New Google Analytics Speed Suggestions Report Designed To Help Improve Page Load Times

google-analytics-featuredGoogle Analytics has added a new report designed to help website owners improve page load times. The new Speed Suggestions Report is part of Google’s website performance reports, and displays the average page load time for the most visited pages on a website.

Integrating data from the new report, Google Analytics uses its PageSpeed Insights tool to offer tips on improving page load time speeds. “Not only can you measure and visualize the performance of your website,” claims Google, “But you can now also speed up the slowest pages with concrete and actionable suggestions.”

The PageSpeed Insight tool goes a step further than the Page Timings report – a tool used to identify a site’s slowest pages – by assigning web page “speed scores” based on a page’s room for improvement. According to Google Analytics, “The closer the score is to 100, the more optimized the page is for speed.”

Website owners can use the PageSpeed Insights tool to improve their site’s load time by following the tool’s recommendations:
In the report, you can click through a suggestions link to see a page with all of the suggestions sorted by their impact on site speed. Example suggestions include reducing the amount of content that  needs to load before your users can interact with the page, minifying JavaScript, and reducing redirects.
Google Analytics Speed Suggestions2

Google notes its PageSpeed Insights Tool may not be able to evaluate a page if the site owner rewrites the site’s URLs before displaying the URL in analytics or if the page requires a login.

Related Topics: Channel: Analytics | Google: Analytics | Google: SEO | Marketing Tools: Analytics

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About The Author: is Third Door Media's General Assignment Correspondent, and reports on the latest news and updates for Marketing Land and Search Engine Land. From 2009 to 2012, she was an award-winning syndicated columnist for a number of daily newspapers from New York to Texas. With more than ten years of marketing management experience, she has contributed to a variety of traditional and online publications, including MarketingProfs.com, SoftwareCEO.com, and Sales and Marketing Management Magazine. Read more of Amy's articles.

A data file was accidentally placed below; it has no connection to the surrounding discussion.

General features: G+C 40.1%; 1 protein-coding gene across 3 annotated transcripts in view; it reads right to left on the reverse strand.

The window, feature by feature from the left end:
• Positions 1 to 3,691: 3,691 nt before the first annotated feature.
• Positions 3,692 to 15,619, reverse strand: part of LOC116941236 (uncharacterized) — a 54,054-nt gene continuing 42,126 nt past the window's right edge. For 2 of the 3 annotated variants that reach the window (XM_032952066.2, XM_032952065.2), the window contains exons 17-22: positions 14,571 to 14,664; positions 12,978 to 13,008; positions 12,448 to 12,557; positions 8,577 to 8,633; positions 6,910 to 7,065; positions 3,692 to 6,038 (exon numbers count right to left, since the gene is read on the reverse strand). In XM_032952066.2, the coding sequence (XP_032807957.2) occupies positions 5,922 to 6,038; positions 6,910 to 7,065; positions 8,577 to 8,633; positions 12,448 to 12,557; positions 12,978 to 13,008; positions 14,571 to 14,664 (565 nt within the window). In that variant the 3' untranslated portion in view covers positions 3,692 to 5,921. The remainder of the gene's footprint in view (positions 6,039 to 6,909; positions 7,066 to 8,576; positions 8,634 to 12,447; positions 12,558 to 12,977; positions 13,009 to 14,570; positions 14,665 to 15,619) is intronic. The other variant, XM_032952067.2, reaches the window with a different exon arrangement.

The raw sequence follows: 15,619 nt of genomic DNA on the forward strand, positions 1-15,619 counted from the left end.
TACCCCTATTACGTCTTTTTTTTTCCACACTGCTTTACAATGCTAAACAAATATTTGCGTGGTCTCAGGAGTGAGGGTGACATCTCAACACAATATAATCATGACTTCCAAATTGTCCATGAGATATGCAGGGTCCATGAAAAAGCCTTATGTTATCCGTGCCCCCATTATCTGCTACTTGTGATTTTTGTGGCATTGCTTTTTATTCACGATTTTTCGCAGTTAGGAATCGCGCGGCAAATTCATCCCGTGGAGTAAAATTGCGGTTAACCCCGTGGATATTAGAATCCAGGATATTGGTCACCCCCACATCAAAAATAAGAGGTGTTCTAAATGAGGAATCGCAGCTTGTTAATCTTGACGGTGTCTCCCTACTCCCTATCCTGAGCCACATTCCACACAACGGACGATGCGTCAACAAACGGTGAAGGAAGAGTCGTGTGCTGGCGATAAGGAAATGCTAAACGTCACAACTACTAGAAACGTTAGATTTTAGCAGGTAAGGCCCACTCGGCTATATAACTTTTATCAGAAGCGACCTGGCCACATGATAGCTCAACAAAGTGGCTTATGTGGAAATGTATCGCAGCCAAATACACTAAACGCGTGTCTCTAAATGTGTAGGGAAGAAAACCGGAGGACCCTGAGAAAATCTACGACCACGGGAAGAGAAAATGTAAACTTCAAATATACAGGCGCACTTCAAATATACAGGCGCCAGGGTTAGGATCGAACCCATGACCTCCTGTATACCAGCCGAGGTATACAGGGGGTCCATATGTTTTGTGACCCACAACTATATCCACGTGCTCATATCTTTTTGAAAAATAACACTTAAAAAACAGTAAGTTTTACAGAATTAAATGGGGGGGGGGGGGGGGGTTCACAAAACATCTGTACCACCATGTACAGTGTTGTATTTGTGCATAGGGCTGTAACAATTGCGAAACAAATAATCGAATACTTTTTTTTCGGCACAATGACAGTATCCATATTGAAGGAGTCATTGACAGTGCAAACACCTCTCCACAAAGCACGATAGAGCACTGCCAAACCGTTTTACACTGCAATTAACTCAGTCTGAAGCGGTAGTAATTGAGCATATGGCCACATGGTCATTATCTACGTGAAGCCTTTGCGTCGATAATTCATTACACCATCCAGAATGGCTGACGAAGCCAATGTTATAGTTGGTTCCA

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  • Pat Grady

    A natural fit!

  • http://www.sundarrawat.com/ Sundar Rawat

    I prefer this tool to optimize a website load time and it really nice and very much insightful. this bifurcate the areas accordting to DHTML terms. One thing i noticed that, Google prefers to use all heavy/rendering javascripts at the end of the page

  • http://www.niswey.com/ Prem Nath Vishwakarma

    Yes ! This is something great ever.

  • http://www.searcheminence.com/ Byron Hardie

    SEOs have been beating the “performance” drum for years with a typical response of “yeah, yeah, we’ll get to it” from CTOs and CIOs.

    Google has said over and over again that page speed and performance is a clear signal of a good user experience (among many others of course). I would think that their continued effort to provide these integrated tools and reports only emphasizes the commitment that Google has to making the Internet more efficient.

    Only a fool would believe that these factors are not considered in the overall quality of a site which would consequently affect search rankings.

    There is a significant focus on technical implementation involved with On-Page optimization much of which didn’t exist 10 years ago. Now more than ever a good Digital Strategy must be a coordinated effort between Engineering, Marketing, Advertising, Business Dev, Product, Social Media, Content, Design/UX, and SEO teams.

    The problem is that the ORG chart in many companies isn’t really structured to facilitate this collaboration. Because the effort requires cross-functional buy-in and support the question of who “owns” the overall strategy is one that many companies will have to come to grips with.

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